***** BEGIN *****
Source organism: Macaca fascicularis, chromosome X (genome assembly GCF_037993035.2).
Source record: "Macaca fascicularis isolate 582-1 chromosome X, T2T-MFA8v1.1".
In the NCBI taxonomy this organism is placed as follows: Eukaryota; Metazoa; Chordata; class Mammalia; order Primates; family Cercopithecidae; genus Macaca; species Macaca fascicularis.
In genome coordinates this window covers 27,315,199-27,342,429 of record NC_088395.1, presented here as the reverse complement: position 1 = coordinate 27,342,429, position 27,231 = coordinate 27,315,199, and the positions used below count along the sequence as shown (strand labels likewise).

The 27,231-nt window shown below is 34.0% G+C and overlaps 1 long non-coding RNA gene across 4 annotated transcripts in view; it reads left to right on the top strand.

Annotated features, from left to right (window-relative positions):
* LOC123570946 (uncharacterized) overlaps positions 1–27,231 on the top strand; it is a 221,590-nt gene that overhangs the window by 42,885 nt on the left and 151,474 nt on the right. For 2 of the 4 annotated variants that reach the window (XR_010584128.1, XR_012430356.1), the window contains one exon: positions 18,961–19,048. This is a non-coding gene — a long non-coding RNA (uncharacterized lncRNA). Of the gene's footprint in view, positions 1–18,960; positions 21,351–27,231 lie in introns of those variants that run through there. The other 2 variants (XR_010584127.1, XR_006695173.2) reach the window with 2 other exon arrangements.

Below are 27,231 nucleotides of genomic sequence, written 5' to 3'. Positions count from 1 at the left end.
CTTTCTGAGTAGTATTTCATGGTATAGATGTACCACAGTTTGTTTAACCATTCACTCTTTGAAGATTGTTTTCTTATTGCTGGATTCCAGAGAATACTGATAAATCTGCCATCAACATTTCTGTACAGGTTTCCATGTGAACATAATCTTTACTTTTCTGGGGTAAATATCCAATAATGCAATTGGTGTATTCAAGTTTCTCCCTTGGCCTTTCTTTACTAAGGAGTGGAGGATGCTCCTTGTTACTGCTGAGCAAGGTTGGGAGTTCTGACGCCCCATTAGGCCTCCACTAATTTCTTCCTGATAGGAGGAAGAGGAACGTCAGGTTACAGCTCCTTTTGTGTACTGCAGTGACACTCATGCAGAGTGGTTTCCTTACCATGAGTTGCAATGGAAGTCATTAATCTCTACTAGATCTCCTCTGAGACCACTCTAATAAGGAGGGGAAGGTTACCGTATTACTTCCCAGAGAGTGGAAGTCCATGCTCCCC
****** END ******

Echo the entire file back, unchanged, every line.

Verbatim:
Source organism: Macaca fascicularis, chromosome X (genome assembly GCF_037993035.2).
Source record: "Macaca fascicularis isolate 582-1 chromosome X, T2T-MFA8v1.1".
In the NCBI taxonomy this organism is placed as follows: Eukaryota; Metazoa; Chordata; class Mammalia; order Primates; family Cercopithecidae; genus Macaca; species Macaca fascicularis.
In genome coordinates this window covers 27,315,199-27,342,429 of record NC_088395.1, presented here as the reverse complement: position 1 = coordinate 27,342,429, position 27,231 = coordinate 27,315,199, and the positions used below count along the sequence as shown (strand labels likewise).

The 27,231-nt window shown below is 34.0% G+C and overlaps 1 long non-coding RNA gene across 4 annotated transcripts in view; it reads left to right on the top strand.

Annotated features, from left to right (window-relative positions):
* LOC123570946 (uncharacterized) overlaps positions 1–27,231 on the top strand; it is a 221,590-nt gene that overhangs the window by 42,885 nt on the left and 151,474 nt on the right. For 2 of the 4 annotated variants that reach the window (XR_010584128.1, XR_012430356.1), the window contains one exon: positions 18,961–19,048. This is a non-coding gene — a long non-coding RNA (uncharacterized lncRNA). Of the gene's footprint in view, positions 1–18,960; positions 21,351–27,231 lie in introns of those variants that run through there. The other 2 variants (XR_010584127.1, XR_006695173.2) reach the window with 2 other exon arrangements.

Below are 27,231 nucleotides of genomic sequence, written 5' to 3'. Positions count from 1 at the left end.
CTTTCTGAGTAGTATTTCATGGTATAGATGTACCACAGTTTGTTTAACCATTCACTCTTTGAAGATTGTTTTCTTATTGCTGGATTCCAGAGAATACTGATAAATCTGCCATCAACATTTCTGTACAGGTTTCCATGTGAACATAATCTTTACTTTTCTGGGGTAAATATCCAATAATGCAATTGGTGTATTCAAGTTTCTCCCTTGGCCTTTCTTTACTAAGGAGTGGAGGATGCTCCTTGTTACTGCTGAGCAAGGTTGGGAGTTCTGACGCCCCATTAGGCCTCCACTAATTTCTTCCTGATAGGAGGAAGAGGAACGTCAGGTTACAGCTCCTTTTGTGTACTGCAGTGACACTCATGCAGAGTGGTTTCCTTACCATGAGTTGCAATGGAAGTCATTAATCTCTACTAGATCTCCTCTGAGACCACTCTAATAAGGAGGGGAAGGTTACCGTATTACTTCCCAGAGAGTGGAAGTCCATGCTCCCC